You are about to land a major new client. Now it is time to negotiate the final contract. It is important to define your payment terms at this stage, but what terms are best for you?
Most companies, especially if they sell to businesses, go with the standard net 30, which 30 means your clients must pay you in 30 days. If you are a small business, this default payment term may not be the best for you. If your customers do not honor the stated term and pay you late, you are floating your client a credit. This float can really crunch your cash flow.
Here are some other payment term options to consider:
Option 1: Offer an Incentive for early payment
You could provide terms such as 2/10 net 30. This term lets your customer pay 2% less if they pay in 10 days and requires the full amount in 30 days. It is a win-win approach, you receive money faster and your customer gets a discount.
If you are worried about losing too much money with a discount, you can raise your prices by 2% to cover the loss.
Option 2: Stage payments throughout the work
You can ask for 30% at contract signing, 2 additional 30% payments at different stages and 10% at job completion. This is a common approach in the building and remodeling trades.
Option 3: Ask for a deposit up-front
If you will provide on-going service or deliver a project that spans many months, you could ask for an up-front deposit of one month’s worth of work. In this scenario, you would ask the client to pay you a deposit at contract signing.
You can then bill monthly (with net-30 terms) for work you complete each month. On the last month of work, you can apply the deposit to their payment. This way you are not floating money each month to a client.
Option 4: Request terms other than net 30
While net 30 terms are the most common, you have other options. You could request payment in 10 days or 20 days.
Tips to Improve Your Payment Flow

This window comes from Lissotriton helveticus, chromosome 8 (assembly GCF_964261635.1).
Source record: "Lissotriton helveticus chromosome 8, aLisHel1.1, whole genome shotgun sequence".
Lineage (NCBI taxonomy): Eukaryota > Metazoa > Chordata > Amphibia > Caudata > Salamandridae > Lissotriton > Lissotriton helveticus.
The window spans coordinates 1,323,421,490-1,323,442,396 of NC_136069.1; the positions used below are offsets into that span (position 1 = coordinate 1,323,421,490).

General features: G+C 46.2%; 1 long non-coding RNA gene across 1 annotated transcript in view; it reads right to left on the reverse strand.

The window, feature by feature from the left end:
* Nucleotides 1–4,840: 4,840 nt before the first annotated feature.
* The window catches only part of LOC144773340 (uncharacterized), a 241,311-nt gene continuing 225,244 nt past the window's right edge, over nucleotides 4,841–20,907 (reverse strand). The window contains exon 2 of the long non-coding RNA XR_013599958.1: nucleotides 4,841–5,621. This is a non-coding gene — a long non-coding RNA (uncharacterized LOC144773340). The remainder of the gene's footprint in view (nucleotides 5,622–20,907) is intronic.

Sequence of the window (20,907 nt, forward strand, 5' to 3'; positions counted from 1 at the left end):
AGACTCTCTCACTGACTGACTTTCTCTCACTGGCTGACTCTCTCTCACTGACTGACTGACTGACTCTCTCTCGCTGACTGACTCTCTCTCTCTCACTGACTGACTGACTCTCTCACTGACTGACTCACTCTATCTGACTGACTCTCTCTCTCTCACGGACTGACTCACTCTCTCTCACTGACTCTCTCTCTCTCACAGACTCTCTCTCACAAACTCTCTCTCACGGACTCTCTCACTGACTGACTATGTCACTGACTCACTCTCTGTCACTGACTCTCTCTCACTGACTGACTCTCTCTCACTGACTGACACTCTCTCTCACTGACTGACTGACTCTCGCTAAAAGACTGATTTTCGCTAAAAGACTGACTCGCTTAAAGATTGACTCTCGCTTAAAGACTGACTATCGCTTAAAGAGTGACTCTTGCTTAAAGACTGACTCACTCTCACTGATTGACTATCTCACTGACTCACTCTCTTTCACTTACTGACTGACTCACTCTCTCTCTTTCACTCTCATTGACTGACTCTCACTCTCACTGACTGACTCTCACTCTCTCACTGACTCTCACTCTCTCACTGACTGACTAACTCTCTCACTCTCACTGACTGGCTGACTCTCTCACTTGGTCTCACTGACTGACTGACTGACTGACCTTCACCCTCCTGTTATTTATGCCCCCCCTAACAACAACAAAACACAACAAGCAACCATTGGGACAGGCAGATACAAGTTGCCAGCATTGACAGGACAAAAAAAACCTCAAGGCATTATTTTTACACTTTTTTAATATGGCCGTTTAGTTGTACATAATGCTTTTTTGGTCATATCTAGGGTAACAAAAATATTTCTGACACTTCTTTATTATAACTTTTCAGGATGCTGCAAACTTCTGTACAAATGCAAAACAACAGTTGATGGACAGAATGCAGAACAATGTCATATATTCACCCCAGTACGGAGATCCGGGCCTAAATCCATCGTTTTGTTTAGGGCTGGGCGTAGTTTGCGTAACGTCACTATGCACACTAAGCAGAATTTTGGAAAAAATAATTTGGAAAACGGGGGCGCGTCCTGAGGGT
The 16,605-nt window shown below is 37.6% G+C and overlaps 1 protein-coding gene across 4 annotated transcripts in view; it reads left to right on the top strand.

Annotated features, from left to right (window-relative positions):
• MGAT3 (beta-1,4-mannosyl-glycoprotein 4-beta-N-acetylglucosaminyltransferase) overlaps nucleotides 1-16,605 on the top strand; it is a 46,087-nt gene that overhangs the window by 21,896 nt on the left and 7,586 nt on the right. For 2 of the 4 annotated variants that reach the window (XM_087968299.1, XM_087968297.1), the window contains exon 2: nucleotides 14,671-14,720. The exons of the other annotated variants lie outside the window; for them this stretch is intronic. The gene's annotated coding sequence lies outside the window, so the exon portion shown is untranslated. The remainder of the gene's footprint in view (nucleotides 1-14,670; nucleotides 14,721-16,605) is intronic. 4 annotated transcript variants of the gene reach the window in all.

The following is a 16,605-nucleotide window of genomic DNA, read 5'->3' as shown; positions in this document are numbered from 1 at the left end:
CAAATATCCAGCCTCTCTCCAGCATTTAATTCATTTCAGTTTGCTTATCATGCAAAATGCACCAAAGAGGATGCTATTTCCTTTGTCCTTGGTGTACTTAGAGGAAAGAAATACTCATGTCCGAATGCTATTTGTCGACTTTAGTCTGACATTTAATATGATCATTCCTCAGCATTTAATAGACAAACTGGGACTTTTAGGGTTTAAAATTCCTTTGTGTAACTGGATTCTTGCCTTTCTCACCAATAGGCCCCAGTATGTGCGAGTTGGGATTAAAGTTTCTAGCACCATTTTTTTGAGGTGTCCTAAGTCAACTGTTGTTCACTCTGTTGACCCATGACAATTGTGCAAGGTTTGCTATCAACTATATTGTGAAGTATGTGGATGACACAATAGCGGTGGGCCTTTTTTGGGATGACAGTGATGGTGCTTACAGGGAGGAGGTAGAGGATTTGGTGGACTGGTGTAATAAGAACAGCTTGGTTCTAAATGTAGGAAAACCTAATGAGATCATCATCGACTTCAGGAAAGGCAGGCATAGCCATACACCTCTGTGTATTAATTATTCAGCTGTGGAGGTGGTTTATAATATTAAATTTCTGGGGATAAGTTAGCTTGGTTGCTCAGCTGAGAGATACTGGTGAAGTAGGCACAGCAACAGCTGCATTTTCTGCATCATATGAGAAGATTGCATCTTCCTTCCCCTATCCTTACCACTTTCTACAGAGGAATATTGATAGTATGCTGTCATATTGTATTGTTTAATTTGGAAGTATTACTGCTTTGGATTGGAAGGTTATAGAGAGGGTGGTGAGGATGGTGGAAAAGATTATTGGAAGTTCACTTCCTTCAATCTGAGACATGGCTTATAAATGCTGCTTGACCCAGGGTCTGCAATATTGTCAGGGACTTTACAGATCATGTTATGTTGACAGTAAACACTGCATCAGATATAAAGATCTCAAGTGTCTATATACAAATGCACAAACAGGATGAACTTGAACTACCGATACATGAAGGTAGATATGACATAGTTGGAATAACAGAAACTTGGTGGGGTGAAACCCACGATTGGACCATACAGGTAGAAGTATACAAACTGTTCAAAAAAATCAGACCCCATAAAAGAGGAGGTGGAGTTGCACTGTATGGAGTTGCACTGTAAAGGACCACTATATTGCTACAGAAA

Whichever term you offer, below are tips to improve the speed your customers’ payments.
* Be Clear
Do not just state a net term (30, 20 or 10), state the actual due date. If you create the invoice on July 28, state the due date as August 27 (because July has 31 days.) If you list net 30 and not a specific date, your clients can interpret it as 30 days from when they receive the invoice.
* Send reminders
If your client is late in paying, send an email reminder (or make a phone call). If you send invoices via email, email can get lost in a SPAM folder. Alternatively, clients can truly misplace invoices in their system. Some accounting packages allow you to send reminders directly through the accounting software.
* Offer easy payment options
It has never been easier for any business to accept online payments. You can allow clients to pay you through many platforms, such as Pay Pal or Stripe. Note most of these online networks will charge interest and/or transaction fees. You can raise your rates to cover these fees if your clients want to pay this way.
* Save net 30 for repeat customers
You could only offer net 30 to customers that buy from you a second time or on a regular basis. You would then offer different terms (perhaps net 10) to all other customers.
* Walk Away
If clients ask for extended terms (such as net 60), you can decline the business. You do not want your client’s cash-flow issues to become your cash-flow issues. Not every potential customer is a good credit risk. Pay attention to your gut instinct. It is far easier to decline a new contract with a deadbeat client than it is to chase overdue invoices.
If you need help determining what net terms are best for your business, please contact us.
We would be happy to discuss the options.